My knees are practically touching my chin, my hip bone wedged into the side of metal bars and my spine jarring with every movement. No this isn’t some bizarre torture, I’m voluntarily ensconced in a tricycle on the way to Taal Volcano. If you are now thinking three wheelers with pink handle bars and glittery decorations, think again. In the Philippines, a tricycle is a motorbike and sidecar.
Bearing in mind the average height of a Filipino, my husband and I are both uncomfortably stuffed into the tiny seat part praying the journey to the crater will soon be over, part wanting it never to end so stunning are the views we glimpse through the dense jungle foliage lining the crater sides.
The Taal Volcano
Eventually, we chug into a small town lining the lakefront and negotiate a fare for the boat crossing to the crater within the crater. This volcano not only has the smallest crater in the world but is also unique for its small island in the middle which houses a tiny caldera of emerald tinged water emitting sulphurous fumes.
Note: we paid 2,000 for this fare but the starting price was 3,500 and frankly I think you would get a better deal if you asked the tricycle driver to deposit you on the quayside. There you will find tonnes of boats to choose from and you can play the competition off against one another.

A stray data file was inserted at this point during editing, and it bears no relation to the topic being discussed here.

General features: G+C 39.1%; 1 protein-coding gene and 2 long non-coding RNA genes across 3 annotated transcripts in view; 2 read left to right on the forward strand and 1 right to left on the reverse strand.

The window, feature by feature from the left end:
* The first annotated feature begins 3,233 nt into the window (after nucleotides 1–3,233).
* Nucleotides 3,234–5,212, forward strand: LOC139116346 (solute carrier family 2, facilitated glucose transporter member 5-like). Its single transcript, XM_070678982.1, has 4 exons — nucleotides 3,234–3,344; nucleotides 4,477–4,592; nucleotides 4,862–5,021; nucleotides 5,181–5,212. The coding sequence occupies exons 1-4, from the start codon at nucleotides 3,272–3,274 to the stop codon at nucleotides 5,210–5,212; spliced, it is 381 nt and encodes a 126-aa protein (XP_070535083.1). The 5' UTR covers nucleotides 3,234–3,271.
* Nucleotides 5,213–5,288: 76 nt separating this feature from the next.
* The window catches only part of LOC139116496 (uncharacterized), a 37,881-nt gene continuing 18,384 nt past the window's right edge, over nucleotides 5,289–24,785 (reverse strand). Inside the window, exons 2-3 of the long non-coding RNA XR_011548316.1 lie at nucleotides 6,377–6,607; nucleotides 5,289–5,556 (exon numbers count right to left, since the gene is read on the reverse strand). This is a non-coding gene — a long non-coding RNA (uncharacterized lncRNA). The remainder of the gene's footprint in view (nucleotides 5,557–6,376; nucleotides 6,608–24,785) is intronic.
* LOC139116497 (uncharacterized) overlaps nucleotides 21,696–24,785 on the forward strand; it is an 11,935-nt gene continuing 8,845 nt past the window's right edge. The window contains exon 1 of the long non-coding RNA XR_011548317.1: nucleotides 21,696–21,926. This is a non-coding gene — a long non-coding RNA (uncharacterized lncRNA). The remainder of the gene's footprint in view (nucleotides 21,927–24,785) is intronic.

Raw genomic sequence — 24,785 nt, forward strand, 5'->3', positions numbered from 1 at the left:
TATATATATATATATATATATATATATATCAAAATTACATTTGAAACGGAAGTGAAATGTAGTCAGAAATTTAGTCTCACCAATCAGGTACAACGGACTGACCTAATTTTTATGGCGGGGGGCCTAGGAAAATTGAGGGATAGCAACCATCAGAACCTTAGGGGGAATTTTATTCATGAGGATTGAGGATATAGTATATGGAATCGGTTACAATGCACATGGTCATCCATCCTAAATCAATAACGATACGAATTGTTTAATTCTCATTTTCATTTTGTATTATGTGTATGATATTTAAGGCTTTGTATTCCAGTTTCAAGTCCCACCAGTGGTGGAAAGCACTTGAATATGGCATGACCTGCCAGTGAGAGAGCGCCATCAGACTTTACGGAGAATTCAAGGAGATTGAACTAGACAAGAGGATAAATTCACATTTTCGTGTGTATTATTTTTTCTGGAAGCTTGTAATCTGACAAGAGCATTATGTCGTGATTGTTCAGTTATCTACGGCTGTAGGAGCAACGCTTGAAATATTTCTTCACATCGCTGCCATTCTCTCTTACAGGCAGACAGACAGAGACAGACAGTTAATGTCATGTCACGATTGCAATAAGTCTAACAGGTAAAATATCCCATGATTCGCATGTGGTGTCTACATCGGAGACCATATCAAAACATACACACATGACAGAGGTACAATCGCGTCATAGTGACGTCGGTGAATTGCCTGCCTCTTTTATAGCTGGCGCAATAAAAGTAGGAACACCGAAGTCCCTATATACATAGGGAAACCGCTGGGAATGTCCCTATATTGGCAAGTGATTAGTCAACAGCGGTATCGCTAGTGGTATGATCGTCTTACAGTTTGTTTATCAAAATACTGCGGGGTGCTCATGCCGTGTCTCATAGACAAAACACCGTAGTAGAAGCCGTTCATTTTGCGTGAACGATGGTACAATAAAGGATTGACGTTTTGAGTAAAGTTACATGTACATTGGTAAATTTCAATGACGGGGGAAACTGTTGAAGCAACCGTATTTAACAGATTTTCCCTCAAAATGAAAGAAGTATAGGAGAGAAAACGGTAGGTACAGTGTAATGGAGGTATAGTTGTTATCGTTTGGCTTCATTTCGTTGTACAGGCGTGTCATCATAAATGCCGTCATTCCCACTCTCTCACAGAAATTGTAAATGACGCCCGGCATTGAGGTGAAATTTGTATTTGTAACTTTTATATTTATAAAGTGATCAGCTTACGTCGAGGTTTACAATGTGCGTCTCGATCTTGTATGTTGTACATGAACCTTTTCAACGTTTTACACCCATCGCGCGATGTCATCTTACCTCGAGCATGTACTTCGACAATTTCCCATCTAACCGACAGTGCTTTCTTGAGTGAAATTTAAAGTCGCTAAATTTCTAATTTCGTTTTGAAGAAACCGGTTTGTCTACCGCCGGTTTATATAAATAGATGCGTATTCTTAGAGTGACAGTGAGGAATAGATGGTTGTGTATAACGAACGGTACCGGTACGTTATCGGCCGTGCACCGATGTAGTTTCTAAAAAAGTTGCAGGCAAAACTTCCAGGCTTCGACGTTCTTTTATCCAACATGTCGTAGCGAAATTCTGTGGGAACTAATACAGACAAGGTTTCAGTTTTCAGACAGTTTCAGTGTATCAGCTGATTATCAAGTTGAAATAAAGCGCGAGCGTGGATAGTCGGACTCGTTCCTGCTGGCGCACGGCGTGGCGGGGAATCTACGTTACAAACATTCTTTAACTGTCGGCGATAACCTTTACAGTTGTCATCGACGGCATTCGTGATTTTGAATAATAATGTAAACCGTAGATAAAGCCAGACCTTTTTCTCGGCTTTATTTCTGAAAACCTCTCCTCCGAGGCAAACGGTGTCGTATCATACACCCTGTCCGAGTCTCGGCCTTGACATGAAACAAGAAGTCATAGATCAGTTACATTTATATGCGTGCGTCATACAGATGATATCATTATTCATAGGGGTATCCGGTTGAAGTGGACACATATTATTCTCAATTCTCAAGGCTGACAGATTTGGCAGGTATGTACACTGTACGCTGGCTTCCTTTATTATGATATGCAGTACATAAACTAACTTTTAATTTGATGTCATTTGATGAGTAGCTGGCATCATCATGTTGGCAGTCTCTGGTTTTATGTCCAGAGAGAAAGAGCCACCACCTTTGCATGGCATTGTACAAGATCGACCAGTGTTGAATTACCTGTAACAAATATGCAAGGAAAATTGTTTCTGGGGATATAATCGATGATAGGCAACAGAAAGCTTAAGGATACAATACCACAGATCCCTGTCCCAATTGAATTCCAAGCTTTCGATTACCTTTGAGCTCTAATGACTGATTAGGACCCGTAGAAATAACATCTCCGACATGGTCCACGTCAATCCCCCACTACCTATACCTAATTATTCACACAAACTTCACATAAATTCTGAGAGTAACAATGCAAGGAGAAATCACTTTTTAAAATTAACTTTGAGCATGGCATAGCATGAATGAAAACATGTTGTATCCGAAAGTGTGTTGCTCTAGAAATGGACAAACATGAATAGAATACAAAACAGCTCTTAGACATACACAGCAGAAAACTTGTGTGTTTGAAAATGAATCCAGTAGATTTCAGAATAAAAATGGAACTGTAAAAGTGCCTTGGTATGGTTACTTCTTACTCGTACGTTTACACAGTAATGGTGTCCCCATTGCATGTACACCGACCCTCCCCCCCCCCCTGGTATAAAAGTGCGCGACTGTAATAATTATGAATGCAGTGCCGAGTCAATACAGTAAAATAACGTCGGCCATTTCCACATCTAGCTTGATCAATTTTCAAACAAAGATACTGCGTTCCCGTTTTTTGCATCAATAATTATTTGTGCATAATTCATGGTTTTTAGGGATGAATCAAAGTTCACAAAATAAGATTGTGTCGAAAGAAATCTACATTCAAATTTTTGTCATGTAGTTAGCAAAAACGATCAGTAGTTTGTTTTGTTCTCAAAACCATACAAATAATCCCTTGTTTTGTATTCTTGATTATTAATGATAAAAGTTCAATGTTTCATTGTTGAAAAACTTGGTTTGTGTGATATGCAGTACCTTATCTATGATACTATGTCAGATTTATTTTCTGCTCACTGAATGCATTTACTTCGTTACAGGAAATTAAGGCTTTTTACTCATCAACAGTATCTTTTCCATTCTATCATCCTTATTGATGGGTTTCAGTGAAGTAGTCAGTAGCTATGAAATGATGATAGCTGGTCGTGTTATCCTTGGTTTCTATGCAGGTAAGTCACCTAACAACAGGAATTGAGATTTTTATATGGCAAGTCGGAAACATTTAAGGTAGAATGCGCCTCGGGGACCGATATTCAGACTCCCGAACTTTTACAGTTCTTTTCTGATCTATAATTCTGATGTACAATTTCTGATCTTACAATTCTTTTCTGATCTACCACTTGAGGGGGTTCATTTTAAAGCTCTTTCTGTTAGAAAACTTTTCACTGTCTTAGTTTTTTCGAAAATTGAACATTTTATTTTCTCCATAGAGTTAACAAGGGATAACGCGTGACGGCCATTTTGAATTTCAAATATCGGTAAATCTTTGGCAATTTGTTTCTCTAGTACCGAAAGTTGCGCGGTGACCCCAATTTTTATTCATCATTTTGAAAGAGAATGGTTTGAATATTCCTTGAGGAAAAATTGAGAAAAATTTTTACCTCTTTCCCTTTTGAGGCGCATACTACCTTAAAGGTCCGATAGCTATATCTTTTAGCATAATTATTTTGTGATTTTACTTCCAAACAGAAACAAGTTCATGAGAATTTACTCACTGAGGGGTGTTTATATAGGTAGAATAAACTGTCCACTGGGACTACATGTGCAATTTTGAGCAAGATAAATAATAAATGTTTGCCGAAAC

Hiking to the crater
The crossing takes around ten minutes and upon arrival you pay a small entrance fee of 50 pesos. Should you wish to avoid the hike, you can pay an additional 500 for a horse ride to the top. We opted to hike so we could take our time and estimated it was a few kilometres. Suggestions that this is an arduous 4.5km trek are designed to encourage you onto horseback . It took us around 40 minutes and I am far from my fittest so there is no way this was anything like that distance.
It’s a beautiful hike with views of verdant palm forests plunging down towards the lake. Glistening deep blue waters shimmer in the sunlight and wisps of smoke hover above the hillside, a constant reminder that you are in fact on a live volcano. I half expect to emerge to a blood red cauldron of a bubbling caldera rather than the emerald green mini lake which greets us.
Undoubtedly it is spectacular with serene waters lapping the banks giving little hint of the fury lying below. A tiny rocky outcrop sits proudly in the middle like a sentinel guarding its treasure. We stand in silence admiring the view until we realise it’s time to descend before dusk arrives.
Taal Lake from Manila
A trip to Taal Lake is a must for anyone heading to Manila but be warned, it needs deep pockets or a bucketload of patience. Neither of these comments apply to me! My site isn’t called Travel The Globe 4 less for nothing and if I can find a way to experience something by taking a DIY approach I will. I pride myself on finding a bargain, negotiating hard and spending as little as possible to build my memory bank of travel treasures.
Public transport distaste